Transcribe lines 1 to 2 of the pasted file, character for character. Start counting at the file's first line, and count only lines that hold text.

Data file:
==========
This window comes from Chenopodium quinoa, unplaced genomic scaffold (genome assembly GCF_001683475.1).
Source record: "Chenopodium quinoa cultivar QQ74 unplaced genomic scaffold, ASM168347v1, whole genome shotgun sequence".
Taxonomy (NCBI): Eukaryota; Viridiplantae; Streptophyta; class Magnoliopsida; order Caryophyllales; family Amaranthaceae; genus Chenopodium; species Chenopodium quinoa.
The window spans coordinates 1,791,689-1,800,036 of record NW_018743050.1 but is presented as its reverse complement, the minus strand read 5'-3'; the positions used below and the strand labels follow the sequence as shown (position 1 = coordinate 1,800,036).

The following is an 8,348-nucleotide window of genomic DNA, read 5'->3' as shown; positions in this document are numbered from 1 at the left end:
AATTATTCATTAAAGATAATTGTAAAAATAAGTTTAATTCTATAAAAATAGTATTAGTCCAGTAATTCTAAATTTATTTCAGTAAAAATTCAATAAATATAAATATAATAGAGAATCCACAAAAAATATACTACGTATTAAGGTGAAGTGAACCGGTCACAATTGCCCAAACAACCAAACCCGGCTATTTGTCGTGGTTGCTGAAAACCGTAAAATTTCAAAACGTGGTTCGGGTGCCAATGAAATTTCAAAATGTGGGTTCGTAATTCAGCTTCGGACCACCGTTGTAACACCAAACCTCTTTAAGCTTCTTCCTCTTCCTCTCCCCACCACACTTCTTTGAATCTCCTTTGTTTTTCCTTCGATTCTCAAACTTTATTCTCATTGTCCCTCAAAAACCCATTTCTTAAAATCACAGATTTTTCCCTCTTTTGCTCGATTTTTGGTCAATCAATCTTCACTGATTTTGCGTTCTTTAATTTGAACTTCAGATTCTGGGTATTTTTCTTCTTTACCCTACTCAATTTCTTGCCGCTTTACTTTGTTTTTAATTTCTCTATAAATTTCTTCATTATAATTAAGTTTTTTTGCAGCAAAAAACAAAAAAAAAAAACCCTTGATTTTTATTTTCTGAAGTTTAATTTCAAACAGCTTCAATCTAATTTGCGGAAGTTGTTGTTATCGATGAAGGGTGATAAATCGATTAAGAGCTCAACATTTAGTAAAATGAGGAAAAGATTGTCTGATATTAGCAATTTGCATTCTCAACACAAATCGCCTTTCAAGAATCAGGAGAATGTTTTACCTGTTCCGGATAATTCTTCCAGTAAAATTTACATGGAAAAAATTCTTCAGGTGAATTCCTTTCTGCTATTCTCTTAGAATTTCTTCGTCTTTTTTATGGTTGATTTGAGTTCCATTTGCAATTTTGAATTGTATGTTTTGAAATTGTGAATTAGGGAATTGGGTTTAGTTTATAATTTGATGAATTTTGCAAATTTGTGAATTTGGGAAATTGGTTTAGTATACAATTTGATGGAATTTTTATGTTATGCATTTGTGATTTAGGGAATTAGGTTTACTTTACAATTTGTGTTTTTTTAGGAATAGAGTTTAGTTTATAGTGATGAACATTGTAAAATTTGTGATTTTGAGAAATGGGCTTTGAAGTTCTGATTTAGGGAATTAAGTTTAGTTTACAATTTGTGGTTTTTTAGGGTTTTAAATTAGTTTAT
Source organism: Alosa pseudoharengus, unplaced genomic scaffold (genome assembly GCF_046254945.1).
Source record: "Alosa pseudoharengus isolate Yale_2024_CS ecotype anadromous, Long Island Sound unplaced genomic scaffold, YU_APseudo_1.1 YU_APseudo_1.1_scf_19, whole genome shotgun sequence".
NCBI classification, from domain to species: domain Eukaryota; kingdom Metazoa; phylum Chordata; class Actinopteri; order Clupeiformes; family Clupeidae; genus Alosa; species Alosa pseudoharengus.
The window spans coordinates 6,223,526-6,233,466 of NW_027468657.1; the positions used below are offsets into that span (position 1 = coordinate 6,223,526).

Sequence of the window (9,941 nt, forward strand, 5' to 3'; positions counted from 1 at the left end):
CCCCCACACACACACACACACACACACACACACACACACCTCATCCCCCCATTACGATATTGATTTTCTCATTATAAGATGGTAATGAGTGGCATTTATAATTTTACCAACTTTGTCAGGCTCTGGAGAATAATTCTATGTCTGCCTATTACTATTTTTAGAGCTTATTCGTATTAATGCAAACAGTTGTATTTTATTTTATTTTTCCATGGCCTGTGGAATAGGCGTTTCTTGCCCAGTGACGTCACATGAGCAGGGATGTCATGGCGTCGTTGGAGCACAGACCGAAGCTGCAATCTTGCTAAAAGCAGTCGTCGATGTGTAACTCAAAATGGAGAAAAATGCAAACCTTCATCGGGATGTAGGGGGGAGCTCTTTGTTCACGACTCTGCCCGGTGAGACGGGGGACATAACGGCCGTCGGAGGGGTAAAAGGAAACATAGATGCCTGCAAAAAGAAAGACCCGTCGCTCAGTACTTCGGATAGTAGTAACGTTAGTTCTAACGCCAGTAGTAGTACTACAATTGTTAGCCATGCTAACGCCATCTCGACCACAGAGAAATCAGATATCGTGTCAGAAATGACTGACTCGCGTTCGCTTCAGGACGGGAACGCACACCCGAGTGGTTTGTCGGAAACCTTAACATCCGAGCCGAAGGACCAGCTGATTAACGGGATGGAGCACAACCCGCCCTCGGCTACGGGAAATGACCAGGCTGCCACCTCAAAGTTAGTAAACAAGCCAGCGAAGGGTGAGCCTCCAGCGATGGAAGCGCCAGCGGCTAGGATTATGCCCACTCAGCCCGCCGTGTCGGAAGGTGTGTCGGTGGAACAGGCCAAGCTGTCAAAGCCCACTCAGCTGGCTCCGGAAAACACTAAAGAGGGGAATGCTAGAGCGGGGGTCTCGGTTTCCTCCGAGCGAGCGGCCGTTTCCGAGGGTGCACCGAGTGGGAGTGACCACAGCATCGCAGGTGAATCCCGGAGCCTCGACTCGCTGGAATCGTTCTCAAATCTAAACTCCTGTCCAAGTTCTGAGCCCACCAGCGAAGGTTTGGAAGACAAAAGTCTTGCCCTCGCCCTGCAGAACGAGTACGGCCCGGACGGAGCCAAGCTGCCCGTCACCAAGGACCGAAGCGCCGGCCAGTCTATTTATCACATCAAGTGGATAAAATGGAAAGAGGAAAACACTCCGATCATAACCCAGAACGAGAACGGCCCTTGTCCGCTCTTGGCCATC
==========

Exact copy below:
This window comes from Chenopodium quinoa, unplaced genomic scaffold (genome assembly GCF_001683475.1).
Source record: "Chenopodium quinoa cultivar QQ74 unplaced genomic scaffold, ASM168347v1, whole genome shotgun sequence".